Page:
SilverStone Precision PS07: Temjin For Less?by Dustin Sklavos on January 3, 2012 12:20 AM EST
Assembling the SilverStone Precision PS07
Once again, the SilverStone Precision PS07's assembly was another exercise in deja vu. SilverStone includes an instruction manual that details a very specific way to assemble the enclosure from start to finish to make things as easy as possible, and for the most part it's on the mark. Their cases often feel like puzzles with very specific solutions, and thankfully you don't have to figure them out on your own.
The PS07 comes apart in a few different places. You won't have to remove the front fascia, but the side panels, top panel, motherboard tray, and drive cage all come out. You don't necessarily have to do all of these things, but they can help. SilverStone includes standoffs built into the motherboard tray that makes mounting the board a breeze, but I found locking the tray back into place to be on the awkward side. When I assembled the TJ08-E I opted not to remove the tray to install the board, and that turned out to be the right choice. With the more easily removable drive cage it's simply not necessary.
While ordinarily the power supply is one of the last things I'd install, it pays to pop it into the PS07 early. One of the last things to go in should actually be the optical drive, as you run the risk of dealing with some cable clearance issues in the PS07. Theoretically you can get a 180mm power supply into this enclosure, but honestly you'll want to use a 160mm unit instead like I did for this review build. This is also a situation where using a non-modular power supply may actually be beneficial; there's space behind the motherboard tray to stash excess cables, and modular connections in the PSU can add to the overall length of the unit.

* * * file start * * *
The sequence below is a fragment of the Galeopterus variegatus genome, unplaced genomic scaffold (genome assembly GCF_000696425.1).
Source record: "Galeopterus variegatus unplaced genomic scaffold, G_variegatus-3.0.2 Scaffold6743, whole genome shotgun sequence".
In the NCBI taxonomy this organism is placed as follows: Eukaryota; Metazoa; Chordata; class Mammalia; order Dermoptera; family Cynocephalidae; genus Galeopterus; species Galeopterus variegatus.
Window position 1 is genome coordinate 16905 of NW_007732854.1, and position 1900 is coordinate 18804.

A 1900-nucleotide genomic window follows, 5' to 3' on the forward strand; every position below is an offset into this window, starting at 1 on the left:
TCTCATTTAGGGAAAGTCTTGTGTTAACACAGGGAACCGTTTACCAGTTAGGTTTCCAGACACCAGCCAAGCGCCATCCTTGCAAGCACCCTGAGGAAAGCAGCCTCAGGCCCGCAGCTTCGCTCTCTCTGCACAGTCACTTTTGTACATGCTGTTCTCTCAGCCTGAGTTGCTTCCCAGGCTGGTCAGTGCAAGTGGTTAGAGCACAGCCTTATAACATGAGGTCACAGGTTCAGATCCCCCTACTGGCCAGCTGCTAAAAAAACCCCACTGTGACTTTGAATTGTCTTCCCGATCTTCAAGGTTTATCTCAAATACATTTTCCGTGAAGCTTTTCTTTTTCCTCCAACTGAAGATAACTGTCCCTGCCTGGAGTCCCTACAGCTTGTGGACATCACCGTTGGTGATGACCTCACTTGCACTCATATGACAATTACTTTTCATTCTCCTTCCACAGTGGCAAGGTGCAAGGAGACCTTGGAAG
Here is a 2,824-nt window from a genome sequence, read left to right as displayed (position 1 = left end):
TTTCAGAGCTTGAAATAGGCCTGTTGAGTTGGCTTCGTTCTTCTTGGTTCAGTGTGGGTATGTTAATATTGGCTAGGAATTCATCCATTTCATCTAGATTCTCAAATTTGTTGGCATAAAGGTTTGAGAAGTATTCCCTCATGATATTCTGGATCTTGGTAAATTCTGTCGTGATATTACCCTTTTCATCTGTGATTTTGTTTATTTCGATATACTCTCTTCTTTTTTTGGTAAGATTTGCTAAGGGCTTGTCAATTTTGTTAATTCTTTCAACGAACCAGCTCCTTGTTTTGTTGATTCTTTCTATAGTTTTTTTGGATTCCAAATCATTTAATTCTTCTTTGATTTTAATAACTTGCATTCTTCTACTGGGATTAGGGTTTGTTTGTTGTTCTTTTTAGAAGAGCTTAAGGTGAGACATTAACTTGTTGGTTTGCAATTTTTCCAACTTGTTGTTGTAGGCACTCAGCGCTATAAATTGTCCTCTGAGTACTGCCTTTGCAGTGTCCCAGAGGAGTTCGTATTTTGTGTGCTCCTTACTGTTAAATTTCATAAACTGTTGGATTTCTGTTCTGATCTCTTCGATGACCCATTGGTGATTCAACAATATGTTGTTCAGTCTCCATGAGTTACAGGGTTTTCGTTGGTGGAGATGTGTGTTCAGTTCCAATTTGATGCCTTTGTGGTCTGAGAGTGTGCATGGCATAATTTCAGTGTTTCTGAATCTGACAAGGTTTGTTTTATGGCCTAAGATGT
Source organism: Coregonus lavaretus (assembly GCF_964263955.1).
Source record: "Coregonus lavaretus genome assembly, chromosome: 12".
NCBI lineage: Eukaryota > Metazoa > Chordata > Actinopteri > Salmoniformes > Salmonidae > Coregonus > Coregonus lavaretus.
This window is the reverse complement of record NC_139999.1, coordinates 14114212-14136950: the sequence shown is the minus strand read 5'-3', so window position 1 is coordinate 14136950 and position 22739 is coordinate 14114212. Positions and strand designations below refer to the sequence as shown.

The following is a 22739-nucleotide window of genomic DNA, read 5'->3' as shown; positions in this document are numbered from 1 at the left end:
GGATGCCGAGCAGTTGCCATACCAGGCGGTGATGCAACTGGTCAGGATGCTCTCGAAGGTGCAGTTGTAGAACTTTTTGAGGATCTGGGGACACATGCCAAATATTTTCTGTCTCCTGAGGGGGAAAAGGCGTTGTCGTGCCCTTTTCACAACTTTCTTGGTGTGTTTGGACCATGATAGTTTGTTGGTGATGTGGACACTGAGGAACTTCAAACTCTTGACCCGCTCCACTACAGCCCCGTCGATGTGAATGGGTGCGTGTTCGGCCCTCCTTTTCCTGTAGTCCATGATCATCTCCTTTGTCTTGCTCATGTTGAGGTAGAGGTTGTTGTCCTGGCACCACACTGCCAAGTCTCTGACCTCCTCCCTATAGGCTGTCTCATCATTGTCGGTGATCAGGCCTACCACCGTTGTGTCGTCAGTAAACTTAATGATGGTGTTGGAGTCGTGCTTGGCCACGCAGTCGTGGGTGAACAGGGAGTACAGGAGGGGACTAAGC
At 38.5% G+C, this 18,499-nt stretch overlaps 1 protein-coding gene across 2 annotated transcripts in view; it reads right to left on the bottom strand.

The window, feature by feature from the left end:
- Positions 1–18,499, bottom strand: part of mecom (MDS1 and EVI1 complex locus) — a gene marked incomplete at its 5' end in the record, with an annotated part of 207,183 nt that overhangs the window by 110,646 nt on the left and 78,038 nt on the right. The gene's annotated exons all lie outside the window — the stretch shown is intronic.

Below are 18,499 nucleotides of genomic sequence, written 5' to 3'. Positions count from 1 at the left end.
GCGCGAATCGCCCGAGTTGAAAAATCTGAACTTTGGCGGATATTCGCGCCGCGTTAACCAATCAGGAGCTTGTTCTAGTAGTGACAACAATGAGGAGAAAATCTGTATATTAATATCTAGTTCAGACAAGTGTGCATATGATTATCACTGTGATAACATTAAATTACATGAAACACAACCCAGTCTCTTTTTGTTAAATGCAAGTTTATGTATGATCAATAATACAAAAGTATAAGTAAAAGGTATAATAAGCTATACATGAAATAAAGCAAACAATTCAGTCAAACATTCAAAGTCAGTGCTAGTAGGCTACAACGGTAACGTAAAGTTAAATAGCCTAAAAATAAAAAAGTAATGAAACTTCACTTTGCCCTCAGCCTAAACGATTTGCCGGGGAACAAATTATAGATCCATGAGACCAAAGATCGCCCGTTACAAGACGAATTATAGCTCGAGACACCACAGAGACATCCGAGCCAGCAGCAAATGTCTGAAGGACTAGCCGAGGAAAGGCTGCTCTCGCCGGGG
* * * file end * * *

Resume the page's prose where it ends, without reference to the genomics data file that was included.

If you're using a tower-style cooler for the CPU heatsink, you'll have to remove the hard drive cage to install 3.5" drives. There's a mount on the bottom of the enclosure for a single 2.5" drive (SSD, naturally), and the ports of the drive line up with the anterior of the motherboard tray nicely, making it reasonably easy to wire. Finally, getting a card like our GeForce GTX 580 in may require some work depending on your motherboard layout, but I found most of the effort involved was the result of our Zotac board packing things in too close to the PCI Express x16 slot.
Given the close quarters of the PS07, the build remains nonetheless surprisingly clean. This isn't the easiest case in the world to assemble, but for its somewhat unusual design there's still a clear logic to how things come together. It's a sharp contrast against some of the Lian Li enclosures I've tested recently, where Lian Li's engineers seem to have their own internal logic they're going to work off of whether the rest of us understand it or not.